Partnering to scale big data from small-scale fisheries
The WorldFish communications team sat down with Alex Tilley, scientist at WorldFish, and Dave Solomon, CEO at Pelagic Data Systems, to discuss how their Inspire Challenge partnership is transforming data collection in small-scale fisheries.
WorldFish: Tell us a bit more about how you first met.
Alex: We first met on a project field site in southern Myanmar, on a very wet day and under challenging circumstances, as we watched our field site washing away. We tried to put some tracking devices on the boats while in dry dock but ended up mostly swimming between them by the end of the day. But it all worked out alright in the end.
WorldFish: How was the beginning of the partnership?
Dave: Well, it came unexpectedly. I got a text message from Alex two years ago that said, “Can you be in East Timor in two weeks?”
Alex: Yes, we had trialed some different solutions in East Timor to try to generate useful data from small-scale fisheries, which is traditionally a vast knowledge gap, a data gap to be more precise. PDS provided an innovative, new solution to doing that, so I thought let’s get them out to Timor and see if it works. It was the beginning of what evolved into the digital pipeline for small-scale fisheries that is now the official monitoring system in Timor.
WorldFish: How is this innovation being scaled up?
Dave: Thanks to another Inspire Challenge prize, we’re in the process of scaling it up globally. We’ve started various partnerships and have some data coming in from seven countries.
Alex: But the scale-up is not just about moving geographies or getting bigger, but also about making the product more financially sustainable and adaptable to different uses. There are ideas not just around tracking and data gathering, but other innovative combinations of projects as well.
Dave: By digging into the network of entrepreneurs doing exciting work in San Francisco and abroad, we can bring in people that can help with all sorts of other things like feeds for fish or ways to reduce carbon outputs from boats.
WorldFish: Why the Memorandum of Understanding (MoU)?
Alex: We just thought an MOU between WorldFish and PDS was a sensible place to start. It allows us to say let’s work together to develop research and projects of common interest.
Dave: The essential thing for us [PDS] moving forward is that WorldFish has the same values as we do. The WorldFish theory of change focused on people is an aspect that resonates with us.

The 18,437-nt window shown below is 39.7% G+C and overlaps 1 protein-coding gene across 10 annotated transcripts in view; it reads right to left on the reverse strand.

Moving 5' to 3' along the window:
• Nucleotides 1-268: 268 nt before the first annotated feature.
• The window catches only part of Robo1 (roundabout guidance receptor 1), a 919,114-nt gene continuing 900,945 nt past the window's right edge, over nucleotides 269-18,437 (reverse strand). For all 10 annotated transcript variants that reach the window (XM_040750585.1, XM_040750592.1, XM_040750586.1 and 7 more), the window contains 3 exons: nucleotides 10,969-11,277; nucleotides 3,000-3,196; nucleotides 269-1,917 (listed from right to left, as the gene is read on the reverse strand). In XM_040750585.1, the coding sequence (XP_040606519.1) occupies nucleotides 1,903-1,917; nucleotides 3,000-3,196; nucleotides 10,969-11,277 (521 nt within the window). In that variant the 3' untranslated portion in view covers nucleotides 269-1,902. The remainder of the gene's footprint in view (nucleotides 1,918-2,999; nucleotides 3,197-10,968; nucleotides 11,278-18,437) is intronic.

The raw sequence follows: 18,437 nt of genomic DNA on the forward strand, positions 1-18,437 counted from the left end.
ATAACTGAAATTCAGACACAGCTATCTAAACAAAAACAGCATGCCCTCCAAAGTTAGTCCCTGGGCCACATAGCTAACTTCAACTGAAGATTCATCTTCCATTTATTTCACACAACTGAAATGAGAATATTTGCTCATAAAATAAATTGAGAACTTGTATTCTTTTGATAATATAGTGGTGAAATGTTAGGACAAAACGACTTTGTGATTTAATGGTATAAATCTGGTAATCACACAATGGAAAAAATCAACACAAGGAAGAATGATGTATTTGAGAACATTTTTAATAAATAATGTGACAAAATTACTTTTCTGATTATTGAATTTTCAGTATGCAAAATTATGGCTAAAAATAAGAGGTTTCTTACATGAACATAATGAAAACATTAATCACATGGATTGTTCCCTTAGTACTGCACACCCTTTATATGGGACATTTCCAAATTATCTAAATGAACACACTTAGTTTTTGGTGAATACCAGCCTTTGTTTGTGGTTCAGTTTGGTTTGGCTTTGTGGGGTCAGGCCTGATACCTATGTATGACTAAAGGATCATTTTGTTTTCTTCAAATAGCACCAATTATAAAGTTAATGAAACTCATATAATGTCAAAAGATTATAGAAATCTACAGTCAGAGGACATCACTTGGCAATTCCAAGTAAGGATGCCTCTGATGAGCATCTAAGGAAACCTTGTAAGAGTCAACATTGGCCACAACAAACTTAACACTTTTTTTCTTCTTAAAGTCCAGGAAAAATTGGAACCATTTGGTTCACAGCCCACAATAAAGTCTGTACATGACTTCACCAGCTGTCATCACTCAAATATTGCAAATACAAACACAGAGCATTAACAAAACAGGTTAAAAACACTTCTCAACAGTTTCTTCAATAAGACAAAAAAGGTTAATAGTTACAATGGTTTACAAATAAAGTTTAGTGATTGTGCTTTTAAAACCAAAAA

WorldFish: Can we jump back to Timor-Leste? How did the fishers feel when you brought in these devices? How did the fisherman receive them on the first day?
Alex: There’s an interesting story behind it, because there’s usually a lot of skepticism around tracking devices, and you often hear rejection phrases such as “I don’t wish to install the device and don’t want to report my data.” In this case, there was a fight over who got to use it in Timor, so that was a nice ‘welcome to the country’ for Dave. The great thing about the partnership is that it allows scaling quickly, and already the government of Timor has supported a national monitoring system.
WorldFish: Where are these devices currently used?
Dave: Pelagic has units deployed all over the world. With WorldFish, we have data coming in already from seven countries across Asia and Africa.
Alex: In general, we try to work through our networks and get some data from particular places before we approach the government to discuss collaborations.
WorldFish: What is the potential impact of this partnership?
Dave: This partnership will reach millions of people, and this is where we see it’s true potential.
Alex: It’s really about the power of obtaining data that up to now were invisible. It brings a better understanding of the role fish play in food systems and enables data-driven decision-making. It’s not about tracking every single fisher, but what the data can say about the much bigger picture over time and space.
WorldFish: Alex, what’s the best thing about working with PDS?
Alex: It’s a new, fresh perspective to me. As a scientist, I have a particular way of doing things. PDS comes at it from the perspective of “let’s make this as efficient as possible”. None of the paperwork or bureaucracy, and that’s refreshing. It’s rapid-fire. It brings impact and results quickly.
WorldFish: Dave, what’s the best thing about working with WorldFish?
Dave: For PDS, it’s the flip side of that coin. It allows us to add more scientific rigor to the work we’re doing. And it adds a new level of intentionality to the design of our programs.
WorldFish: What are the next steps for the partnership?
Dave: We are sitting down over the next few months to map out a much more detailed plan of the dashboard and analytics developments, and will be seeking impact investment to augment the scaling of the pipeline work.
Alex: This will be an exciting year that sees us exploring previously unanswerable questions about small-scale fisheries, and how new analytical techniques can drive other innovations in fish-based livelihoods and value chains.
Click here to read the full article on the WorldFish blog.
March 6, 2020